I would’ve gladly paid for a magazine like that, but Sebastian was kind enough to send me a review copy of Auslöser. Having received it, I immediately fell in love.
When it comes to print, design and material — choices matter; I think that Auslöser made good ones. Their limited selection of topics, featured artists and their works, made a well-rounded publication that’s captivating, full of discovery, and is a pleasure to hold in hand.
Magazine content: text and photography.
I avoid the interview format on this website and tend to skip articles that use the Q&A style (a personal preference I can speak on later). However, the people and the stories that Auslöser chose to feature in that same format were fascinating. I could not put the book down.
An art photographer who creates unreal imagery with paint applied directly to negatives. A former police officer whose pioneering road accident photography looked incredibly crisp and beautifully colourful — despite the grim nature — as if it was shot yesterday with “staged” vintage vehicles, people, and the environment. An Iranian photographer who shared her stories of war, loss, and frustratingly sexist society, as well as love, compassion, and beauty. A serene series, Tree, that features enormous canopies in front of even larger white canvasses within their natural element.
Each interview features a carefully selected set of questions and a subject whose work or credentials made for learning and inspiration I yearned after being stuck at home for over a year in mild depression. I feel a little better having read it; the glimmering hope of making better art has finally got a few sparks it needed to keep me warm.
In addition to artist interviews and their works, Auslöser features a few short stories in a slightly different format. A showcase of Kodachrome memorabilia, a short Camera defunct magazine overview, and a few pages of tastefully modest on-brand sponsor mentions.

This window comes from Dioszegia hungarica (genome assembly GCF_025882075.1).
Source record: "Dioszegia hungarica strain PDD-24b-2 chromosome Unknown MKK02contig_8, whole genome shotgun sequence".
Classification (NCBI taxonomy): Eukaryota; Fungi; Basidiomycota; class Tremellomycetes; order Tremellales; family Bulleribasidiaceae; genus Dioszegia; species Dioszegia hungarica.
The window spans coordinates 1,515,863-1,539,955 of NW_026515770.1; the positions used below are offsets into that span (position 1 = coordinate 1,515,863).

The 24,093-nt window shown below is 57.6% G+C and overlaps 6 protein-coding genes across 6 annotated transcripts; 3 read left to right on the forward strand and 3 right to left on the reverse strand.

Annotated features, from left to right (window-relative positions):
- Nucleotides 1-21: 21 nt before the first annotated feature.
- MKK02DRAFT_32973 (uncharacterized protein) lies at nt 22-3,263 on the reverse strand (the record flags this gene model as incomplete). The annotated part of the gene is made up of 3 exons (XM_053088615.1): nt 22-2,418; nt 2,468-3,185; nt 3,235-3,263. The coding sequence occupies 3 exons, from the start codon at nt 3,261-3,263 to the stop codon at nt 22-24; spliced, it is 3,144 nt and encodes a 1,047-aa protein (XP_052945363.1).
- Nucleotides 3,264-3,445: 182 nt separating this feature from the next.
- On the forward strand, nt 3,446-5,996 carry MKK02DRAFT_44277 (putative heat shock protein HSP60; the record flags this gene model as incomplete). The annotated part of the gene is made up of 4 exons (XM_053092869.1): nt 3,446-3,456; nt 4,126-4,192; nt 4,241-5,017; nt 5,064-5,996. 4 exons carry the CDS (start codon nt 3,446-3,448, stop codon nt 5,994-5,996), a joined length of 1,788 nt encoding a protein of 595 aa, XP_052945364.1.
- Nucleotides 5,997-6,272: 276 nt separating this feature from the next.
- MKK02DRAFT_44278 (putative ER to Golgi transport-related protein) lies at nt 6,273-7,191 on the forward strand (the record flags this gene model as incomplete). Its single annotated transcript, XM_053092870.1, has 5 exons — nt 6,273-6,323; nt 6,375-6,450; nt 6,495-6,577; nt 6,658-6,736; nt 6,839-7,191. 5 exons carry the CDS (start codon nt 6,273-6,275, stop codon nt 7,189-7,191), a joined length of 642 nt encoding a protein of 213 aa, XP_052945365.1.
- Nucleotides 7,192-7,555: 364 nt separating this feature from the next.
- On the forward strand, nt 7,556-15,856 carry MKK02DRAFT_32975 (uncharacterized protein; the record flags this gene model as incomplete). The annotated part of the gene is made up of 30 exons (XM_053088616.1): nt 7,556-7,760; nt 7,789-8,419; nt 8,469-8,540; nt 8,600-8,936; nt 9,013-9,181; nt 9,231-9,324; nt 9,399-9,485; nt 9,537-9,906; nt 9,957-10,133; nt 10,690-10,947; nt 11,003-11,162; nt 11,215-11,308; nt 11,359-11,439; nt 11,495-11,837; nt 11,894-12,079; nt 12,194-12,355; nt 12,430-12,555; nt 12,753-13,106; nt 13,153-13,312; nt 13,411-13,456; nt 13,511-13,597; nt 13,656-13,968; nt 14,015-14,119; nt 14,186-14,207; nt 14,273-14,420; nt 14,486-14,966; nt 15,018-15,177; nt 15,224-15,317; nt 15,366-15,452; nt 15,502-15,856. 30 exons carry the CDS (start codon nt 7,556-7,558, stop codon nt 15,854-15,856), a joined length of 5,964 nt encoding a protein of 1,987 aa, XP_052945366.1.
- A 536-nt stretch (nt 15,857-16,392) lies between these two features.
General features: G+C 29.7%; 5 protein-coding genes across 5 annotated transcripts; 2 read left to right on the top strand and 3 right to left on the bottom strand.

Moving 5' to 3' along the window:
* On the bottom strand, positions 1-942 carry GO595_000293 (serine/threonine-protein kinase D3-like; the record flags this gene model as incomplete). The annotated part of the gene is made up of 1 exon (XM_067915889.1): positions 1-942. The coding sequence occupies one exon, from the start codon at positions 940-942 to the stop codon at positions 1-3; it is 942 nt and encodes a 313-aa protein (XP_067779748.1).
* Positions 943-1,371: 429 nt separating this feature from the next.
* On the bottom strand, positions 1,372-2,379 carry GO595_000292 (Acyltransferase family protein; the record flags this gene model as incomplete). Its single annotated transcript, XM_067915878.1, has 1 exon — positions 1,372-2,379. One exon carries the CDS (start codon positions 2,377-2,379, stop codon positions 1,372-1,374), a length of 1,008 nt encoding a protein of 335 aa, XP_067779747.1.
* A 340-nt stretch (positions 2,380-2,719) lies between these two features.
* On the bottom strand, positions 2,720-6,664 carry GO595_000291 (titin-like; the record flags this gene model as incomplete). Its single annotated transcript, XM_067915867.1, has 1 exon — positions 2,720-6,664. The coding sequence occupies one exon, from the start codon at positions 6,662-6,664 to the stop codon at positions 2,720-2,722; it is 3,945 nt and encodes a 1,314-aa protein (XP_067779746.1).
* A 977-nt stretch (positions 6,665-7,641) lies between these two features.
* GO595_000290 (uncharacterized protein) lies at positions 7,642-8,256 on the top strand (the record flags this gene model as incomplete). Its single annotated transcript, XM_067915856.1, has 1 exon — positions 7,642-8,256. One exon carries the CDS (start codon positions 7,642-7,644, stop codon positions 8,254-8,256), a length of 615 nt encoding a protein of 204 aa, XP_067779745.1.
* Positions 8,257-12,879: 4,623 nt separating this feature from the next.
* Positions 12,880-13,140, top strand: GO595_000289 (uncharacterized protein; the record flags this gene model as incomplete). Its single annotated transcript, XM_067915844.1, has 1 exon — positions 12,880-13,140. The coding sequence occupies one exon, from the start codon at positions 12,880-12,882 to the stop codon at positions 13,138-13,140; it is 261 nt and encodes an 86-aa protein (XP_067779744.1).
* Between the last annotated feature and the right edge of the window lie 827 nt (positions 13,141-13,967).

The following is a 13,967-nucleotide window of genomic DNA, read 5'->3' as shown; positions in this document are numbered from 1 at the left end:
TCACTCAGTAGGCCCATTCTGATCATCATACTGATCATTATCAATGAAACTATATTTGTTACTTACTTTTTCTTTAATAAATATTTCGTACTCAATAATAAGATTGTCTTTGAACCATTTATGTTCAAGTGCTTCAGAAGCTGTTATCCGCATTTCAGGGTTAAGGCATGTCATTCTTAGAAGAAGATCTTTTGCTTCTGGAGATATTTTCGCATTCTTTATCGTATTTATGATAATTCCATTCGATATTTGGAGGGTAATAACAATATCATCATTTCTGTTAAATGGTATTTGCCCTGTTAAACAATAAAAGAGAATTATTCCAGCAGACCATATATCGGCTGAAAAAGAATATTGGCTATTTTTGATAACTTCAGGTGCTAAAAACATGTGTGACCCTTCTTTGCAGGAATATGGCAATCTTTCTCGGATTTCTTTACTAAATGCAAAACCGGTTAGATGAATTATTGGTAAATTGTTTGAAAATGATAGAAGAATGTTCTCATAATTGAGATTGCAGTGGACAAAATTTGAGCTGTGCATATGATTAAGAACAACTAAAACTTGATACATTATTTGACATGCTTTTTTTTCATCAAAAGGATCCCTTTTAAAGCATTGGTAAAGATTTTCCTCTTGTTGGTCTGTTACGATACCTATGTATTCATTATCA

Paper, binding, and packaging.
Most photography paper products I own that aren’t hand-made feature coated glossy leaves and come with standard perfect binding. Auslöser chose to use uncoated paper and a loose spine. Given how difficult it is to keep perfect-bound books open, this design made for much easier spreading. Spread photographs would be visible in full with no paint sinking into the crevices; it’s easy to pause and place the book upside down without having it crease or springing closed. Unfortunately, this also means that the front cover would hover “open” after a reading session until the edges settle back in.
The paper isn’t particularly thick or elaborate. It feels like a quality, simple paperback material. I’d say it’s a good choice for this publication as many shiny premium papers tend to make reading more difficult — especially when they’re way too think, made so often just for the sake of it.
I’ve really enjoyed how the pages rendered the photographs in this print; though the blacks aren’t as deep without the gloss, they don’t reflect stray light and read like watercolour.
Aside from the zero-plastic, branded cardboard sleeve, my copy came wrapped nicely into an onionskin silk paper — an effect I intend to replicate shamelessly when my book ships later this year.
Design and layout.
Auslöser is both an English and a German-language publication, with the former printed in black ink on the left side of every page and the latter with a lighter grey on the right. Selected quotations are printed in huge letters in German with a smaller, though still large, grey font in English.
The font choices of the magazine are sans-serif for the most part, with a few serif letterings — reserved for the ads and the “Auslöser” heading.
It felt refreshing to browse a publication that values simplicity and consistency over the disorienting dance of frills seen in many other new groupwork prints. Not that it lacked bold design choices — Auslöser features plenty of white space, clever spreads, and a physical packaging that makes it feel warm and unmanufactured.
And of course, the content that makes the day.
Auslöser [aʊ̯sløːzɐ] — “Shutter Button” / “Trigger” / “Release” in German — can be purchased for €20.00 directly at the publisher website.